Maritime shipping interests face many risks in their operations. As a risk management tool, controlling costs is as important as the coverage provided by commercial marine insurance. Freight rates are reaching record-breaking levels due to the economic effects of the coronavirus pandemic and volatile consumer demand. These spiraling costs have the potential to threaten business prospects for shippers. In this guide, we will explore industry best practices for saving money on shipping expenses, helping to preserve profitability even in challenging economic conditions.
The State of Freight Expenses
Commercial shipping companies have experienced volatility in freight expenses over the past two years. Only five years ago, contracted freight rates were at historic lows; fast-forward to 2020/2021 and those rates are setting new high records. Freight rates have been influenced by several factors, including:
- Port congestion.
- Shifting consumer spending habits and demand for goods.
- Interruptions in global supply chains.
- Personnel and equipment shortages in world ports.
- Imbalances in exports between China and European/U.S. interests.
- Spotty availability of shipping containers.
These factors have contributed to contracted freight rates as much as 6% higher than pre-pandemic rates. Industry analysts suggest that rates may continue to increase in the coming year before world economics restabilize. For shippers at the mercy of freight spot pricing and high contract rates, the role of commercial marine insurance in protecting business assets cannot be overstated.
Best Practices for Controlling Freight Costs
International trade is a critical component of world economies. As the coronavirus pandemic took hold, these economies struggled as imbalances in both trade and commercial shipping became part of doing business. Commercial shippers faced new challenges, especially in controlling costs. Shippers have access to resources which can help provide powerful risk management tools, supplementing the protection of commercial marine insurance. Industry best practices for controlling costs include:
Staying abreast of market shifts – knowledge of current market conditions is an integral aspect of the modern commercial shipping industry. What happens in one country in terms of shifting markets or regulatory changes may influence international trade with others, potentially driving up costs. Awareness of these shifts can help to inform business decisions, allowing shippers to thrive even in uncertain conditions.
Working with reputable supply chain partners – from manufacturers to suppliers, freight forwarders, and import/export firms, shippers must develop strong partnerships with a diverse collection of stakeholders. The reputations and capabilities of each of these partners can strengthen or weaken supply chains. Shippers can control unexpected expenses by choosing their partners wisely, such as those that have a solid track record of regulatory compliance.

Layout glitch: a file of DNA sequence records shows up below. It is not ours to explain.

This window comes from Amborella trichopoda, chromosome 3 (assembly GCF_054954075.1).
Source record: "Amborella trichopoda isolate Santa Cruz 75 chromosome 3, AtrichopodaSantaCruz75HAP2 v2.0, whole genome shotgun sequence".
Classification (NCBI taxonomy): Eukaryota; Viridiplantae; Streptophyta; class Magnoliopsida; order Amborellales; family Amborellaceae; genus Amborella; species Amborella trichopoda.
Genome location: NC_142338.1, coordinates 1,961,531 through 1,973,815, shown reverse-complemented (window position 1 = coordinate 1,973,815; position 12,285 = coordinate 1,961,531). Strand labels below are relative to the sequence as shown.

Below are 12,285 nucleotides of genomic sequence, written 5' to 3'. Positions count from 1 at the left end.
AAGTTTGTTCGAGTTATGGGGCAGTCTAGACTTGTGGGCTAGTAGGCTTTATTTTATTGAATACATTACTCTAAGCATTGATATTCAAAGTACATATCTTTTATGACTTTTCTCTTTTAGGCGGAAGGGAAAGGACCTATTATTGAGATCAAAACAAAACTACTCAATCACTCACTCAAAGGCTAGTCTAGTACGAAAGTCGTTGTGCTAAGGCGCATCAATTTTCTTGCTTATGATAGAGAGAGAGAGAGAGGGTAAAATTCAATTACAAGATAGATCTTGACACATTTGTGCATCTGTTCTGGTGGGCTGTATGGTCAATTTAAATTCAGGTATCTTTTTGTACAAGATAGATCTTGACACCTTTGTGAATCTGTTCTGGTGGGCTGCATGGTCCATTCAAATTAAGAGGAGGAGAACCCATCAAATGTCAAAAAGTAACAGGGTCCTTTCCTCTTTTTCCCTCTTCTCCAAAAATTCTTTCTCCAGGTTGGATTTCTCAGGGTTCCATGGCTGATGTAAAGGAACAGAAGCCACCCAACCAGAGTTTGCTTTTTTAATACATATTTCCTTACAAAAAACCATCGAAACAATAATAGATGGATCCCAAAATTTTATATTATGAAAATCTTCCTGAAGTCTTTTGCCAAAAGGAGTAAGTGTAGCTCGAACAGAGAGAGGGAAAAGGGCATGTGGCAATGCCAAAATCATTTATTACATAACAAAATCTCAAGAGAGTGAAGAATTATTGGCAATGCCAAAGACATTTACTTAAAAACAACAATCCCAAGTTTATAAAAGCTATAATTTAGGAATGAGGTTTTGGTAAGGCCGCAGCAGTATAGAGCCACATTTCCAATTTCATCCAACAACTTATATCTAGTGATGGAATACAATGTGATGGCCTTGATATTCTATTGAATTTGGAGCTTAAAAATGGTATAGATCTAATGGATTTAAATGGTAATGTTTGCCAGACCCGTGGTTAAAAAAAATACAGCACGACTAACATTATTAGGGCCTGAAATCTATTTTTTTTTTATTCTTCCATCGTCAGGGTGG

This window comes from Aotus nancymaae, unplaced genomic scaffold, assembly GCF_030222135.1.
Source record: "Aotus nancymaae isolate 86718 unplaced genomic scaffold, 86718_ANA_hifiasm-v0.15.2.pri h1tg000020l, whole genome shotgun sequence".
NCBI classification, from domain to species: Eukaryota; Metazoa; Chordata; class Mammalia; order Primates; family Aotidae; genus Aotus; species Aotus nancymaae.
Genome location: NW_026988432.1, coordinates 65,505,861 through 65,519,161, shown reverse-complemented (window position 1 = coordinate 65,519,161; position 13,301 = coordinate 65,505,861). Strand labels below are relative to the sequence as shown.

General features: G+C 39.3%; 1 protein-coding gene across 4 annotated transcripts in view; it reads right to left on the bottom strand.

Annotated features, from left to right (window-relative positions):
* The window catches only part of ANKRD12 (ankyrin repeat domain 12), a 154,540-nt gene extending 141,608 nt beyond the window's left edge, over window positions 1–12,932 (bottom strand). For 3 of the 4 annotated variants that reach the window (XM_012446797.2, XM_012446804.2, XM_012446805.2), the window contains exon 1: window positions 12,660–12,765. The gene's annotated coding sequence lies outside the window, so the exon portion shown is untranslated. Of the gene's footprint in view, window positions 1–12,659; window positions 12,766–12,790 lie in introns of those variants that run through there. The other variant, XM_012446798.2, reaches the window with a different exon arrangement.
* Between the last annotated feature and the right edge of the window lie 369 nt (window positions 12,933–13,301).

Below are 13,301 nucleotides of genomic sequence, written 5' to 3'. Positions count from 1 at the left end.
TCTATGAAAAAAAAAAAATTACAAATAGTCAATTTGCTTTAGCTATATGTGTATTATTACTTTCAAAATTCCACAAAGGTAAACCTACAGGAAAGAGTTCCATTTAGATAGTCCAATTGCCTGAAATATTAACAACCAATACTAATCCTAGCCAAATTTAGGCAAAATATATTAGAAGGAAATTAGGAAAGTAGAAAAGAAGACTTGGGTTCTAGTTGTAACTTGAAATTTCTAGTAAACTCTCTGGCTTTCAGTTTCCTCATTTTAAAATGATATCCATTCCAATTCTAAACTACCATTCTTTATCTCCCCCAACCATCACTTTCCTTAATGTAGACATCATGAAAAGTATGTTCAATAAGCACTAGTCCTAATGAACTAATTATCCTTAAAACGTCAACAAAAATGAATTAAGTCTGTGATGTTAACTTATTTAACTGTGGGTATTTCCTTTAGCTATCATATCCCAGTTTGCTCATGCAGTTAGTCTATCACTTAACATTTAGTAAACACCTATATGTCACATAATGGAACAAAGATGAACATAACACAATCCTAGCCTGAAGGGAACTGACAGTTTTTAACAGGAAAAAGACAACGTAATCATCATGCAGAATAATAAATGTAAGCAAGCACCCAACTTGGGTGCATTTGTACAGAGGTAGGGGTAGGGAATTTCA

Taking control of freight forwarding – one method shippers can use to control costs is by eliminating freight forwarders from the equation. Although risky – freight forwarding is a complex process of regulatory compliance and abundant documentation – a shipper that chooses to handle this aspect of the supply chain stands to save hundreds of thousands or even millions of dollars each year. Only the shippers with extensive knowledge of customs and documentation requirements should select this money-saving option.
Selecting Cost-Effective Carriers – shipping costs vary between carriers, and the savvy shipper is able to leverage these disparities in pricing to their advantage. To control costs, shippers must balance service quality and price, selecting only those carriers that have the track record to deliver on their promises. Remember that cheaper is not always better. Doing your due diligence on a carrier’s reputation and business history can provide vital information, helping you to select the right carrier for your needs and budget.
Sourcing from new suppliers – many shippers have discovered that supply chain partners in foreign countries are no longer as cost-effective as before. To save on expenses, shippers have leveraged new partnerships with domestic suppliers and manufacturers. Sourcing goods domestically can also reduce lead times, helping shippers deliver on time and on budget.
No matter what practices shippers adopt in these challenging market conditions, the role of commercial marine insurance in protecting business assets is as important as ever. This insurance helps to ensure business continuity while providing coverage for the operational and liability exposures shippers face. Commercial marine insurance stands as the backbone of risk management in the shipping sector.
About Merrimac Marine Insurance
At Merrimac Marine, we are dedicated to providing insurance for the marine industry to protect your clients’ business and assets. For more information about our products and programs, contact our specialists today at (800) 681-1998.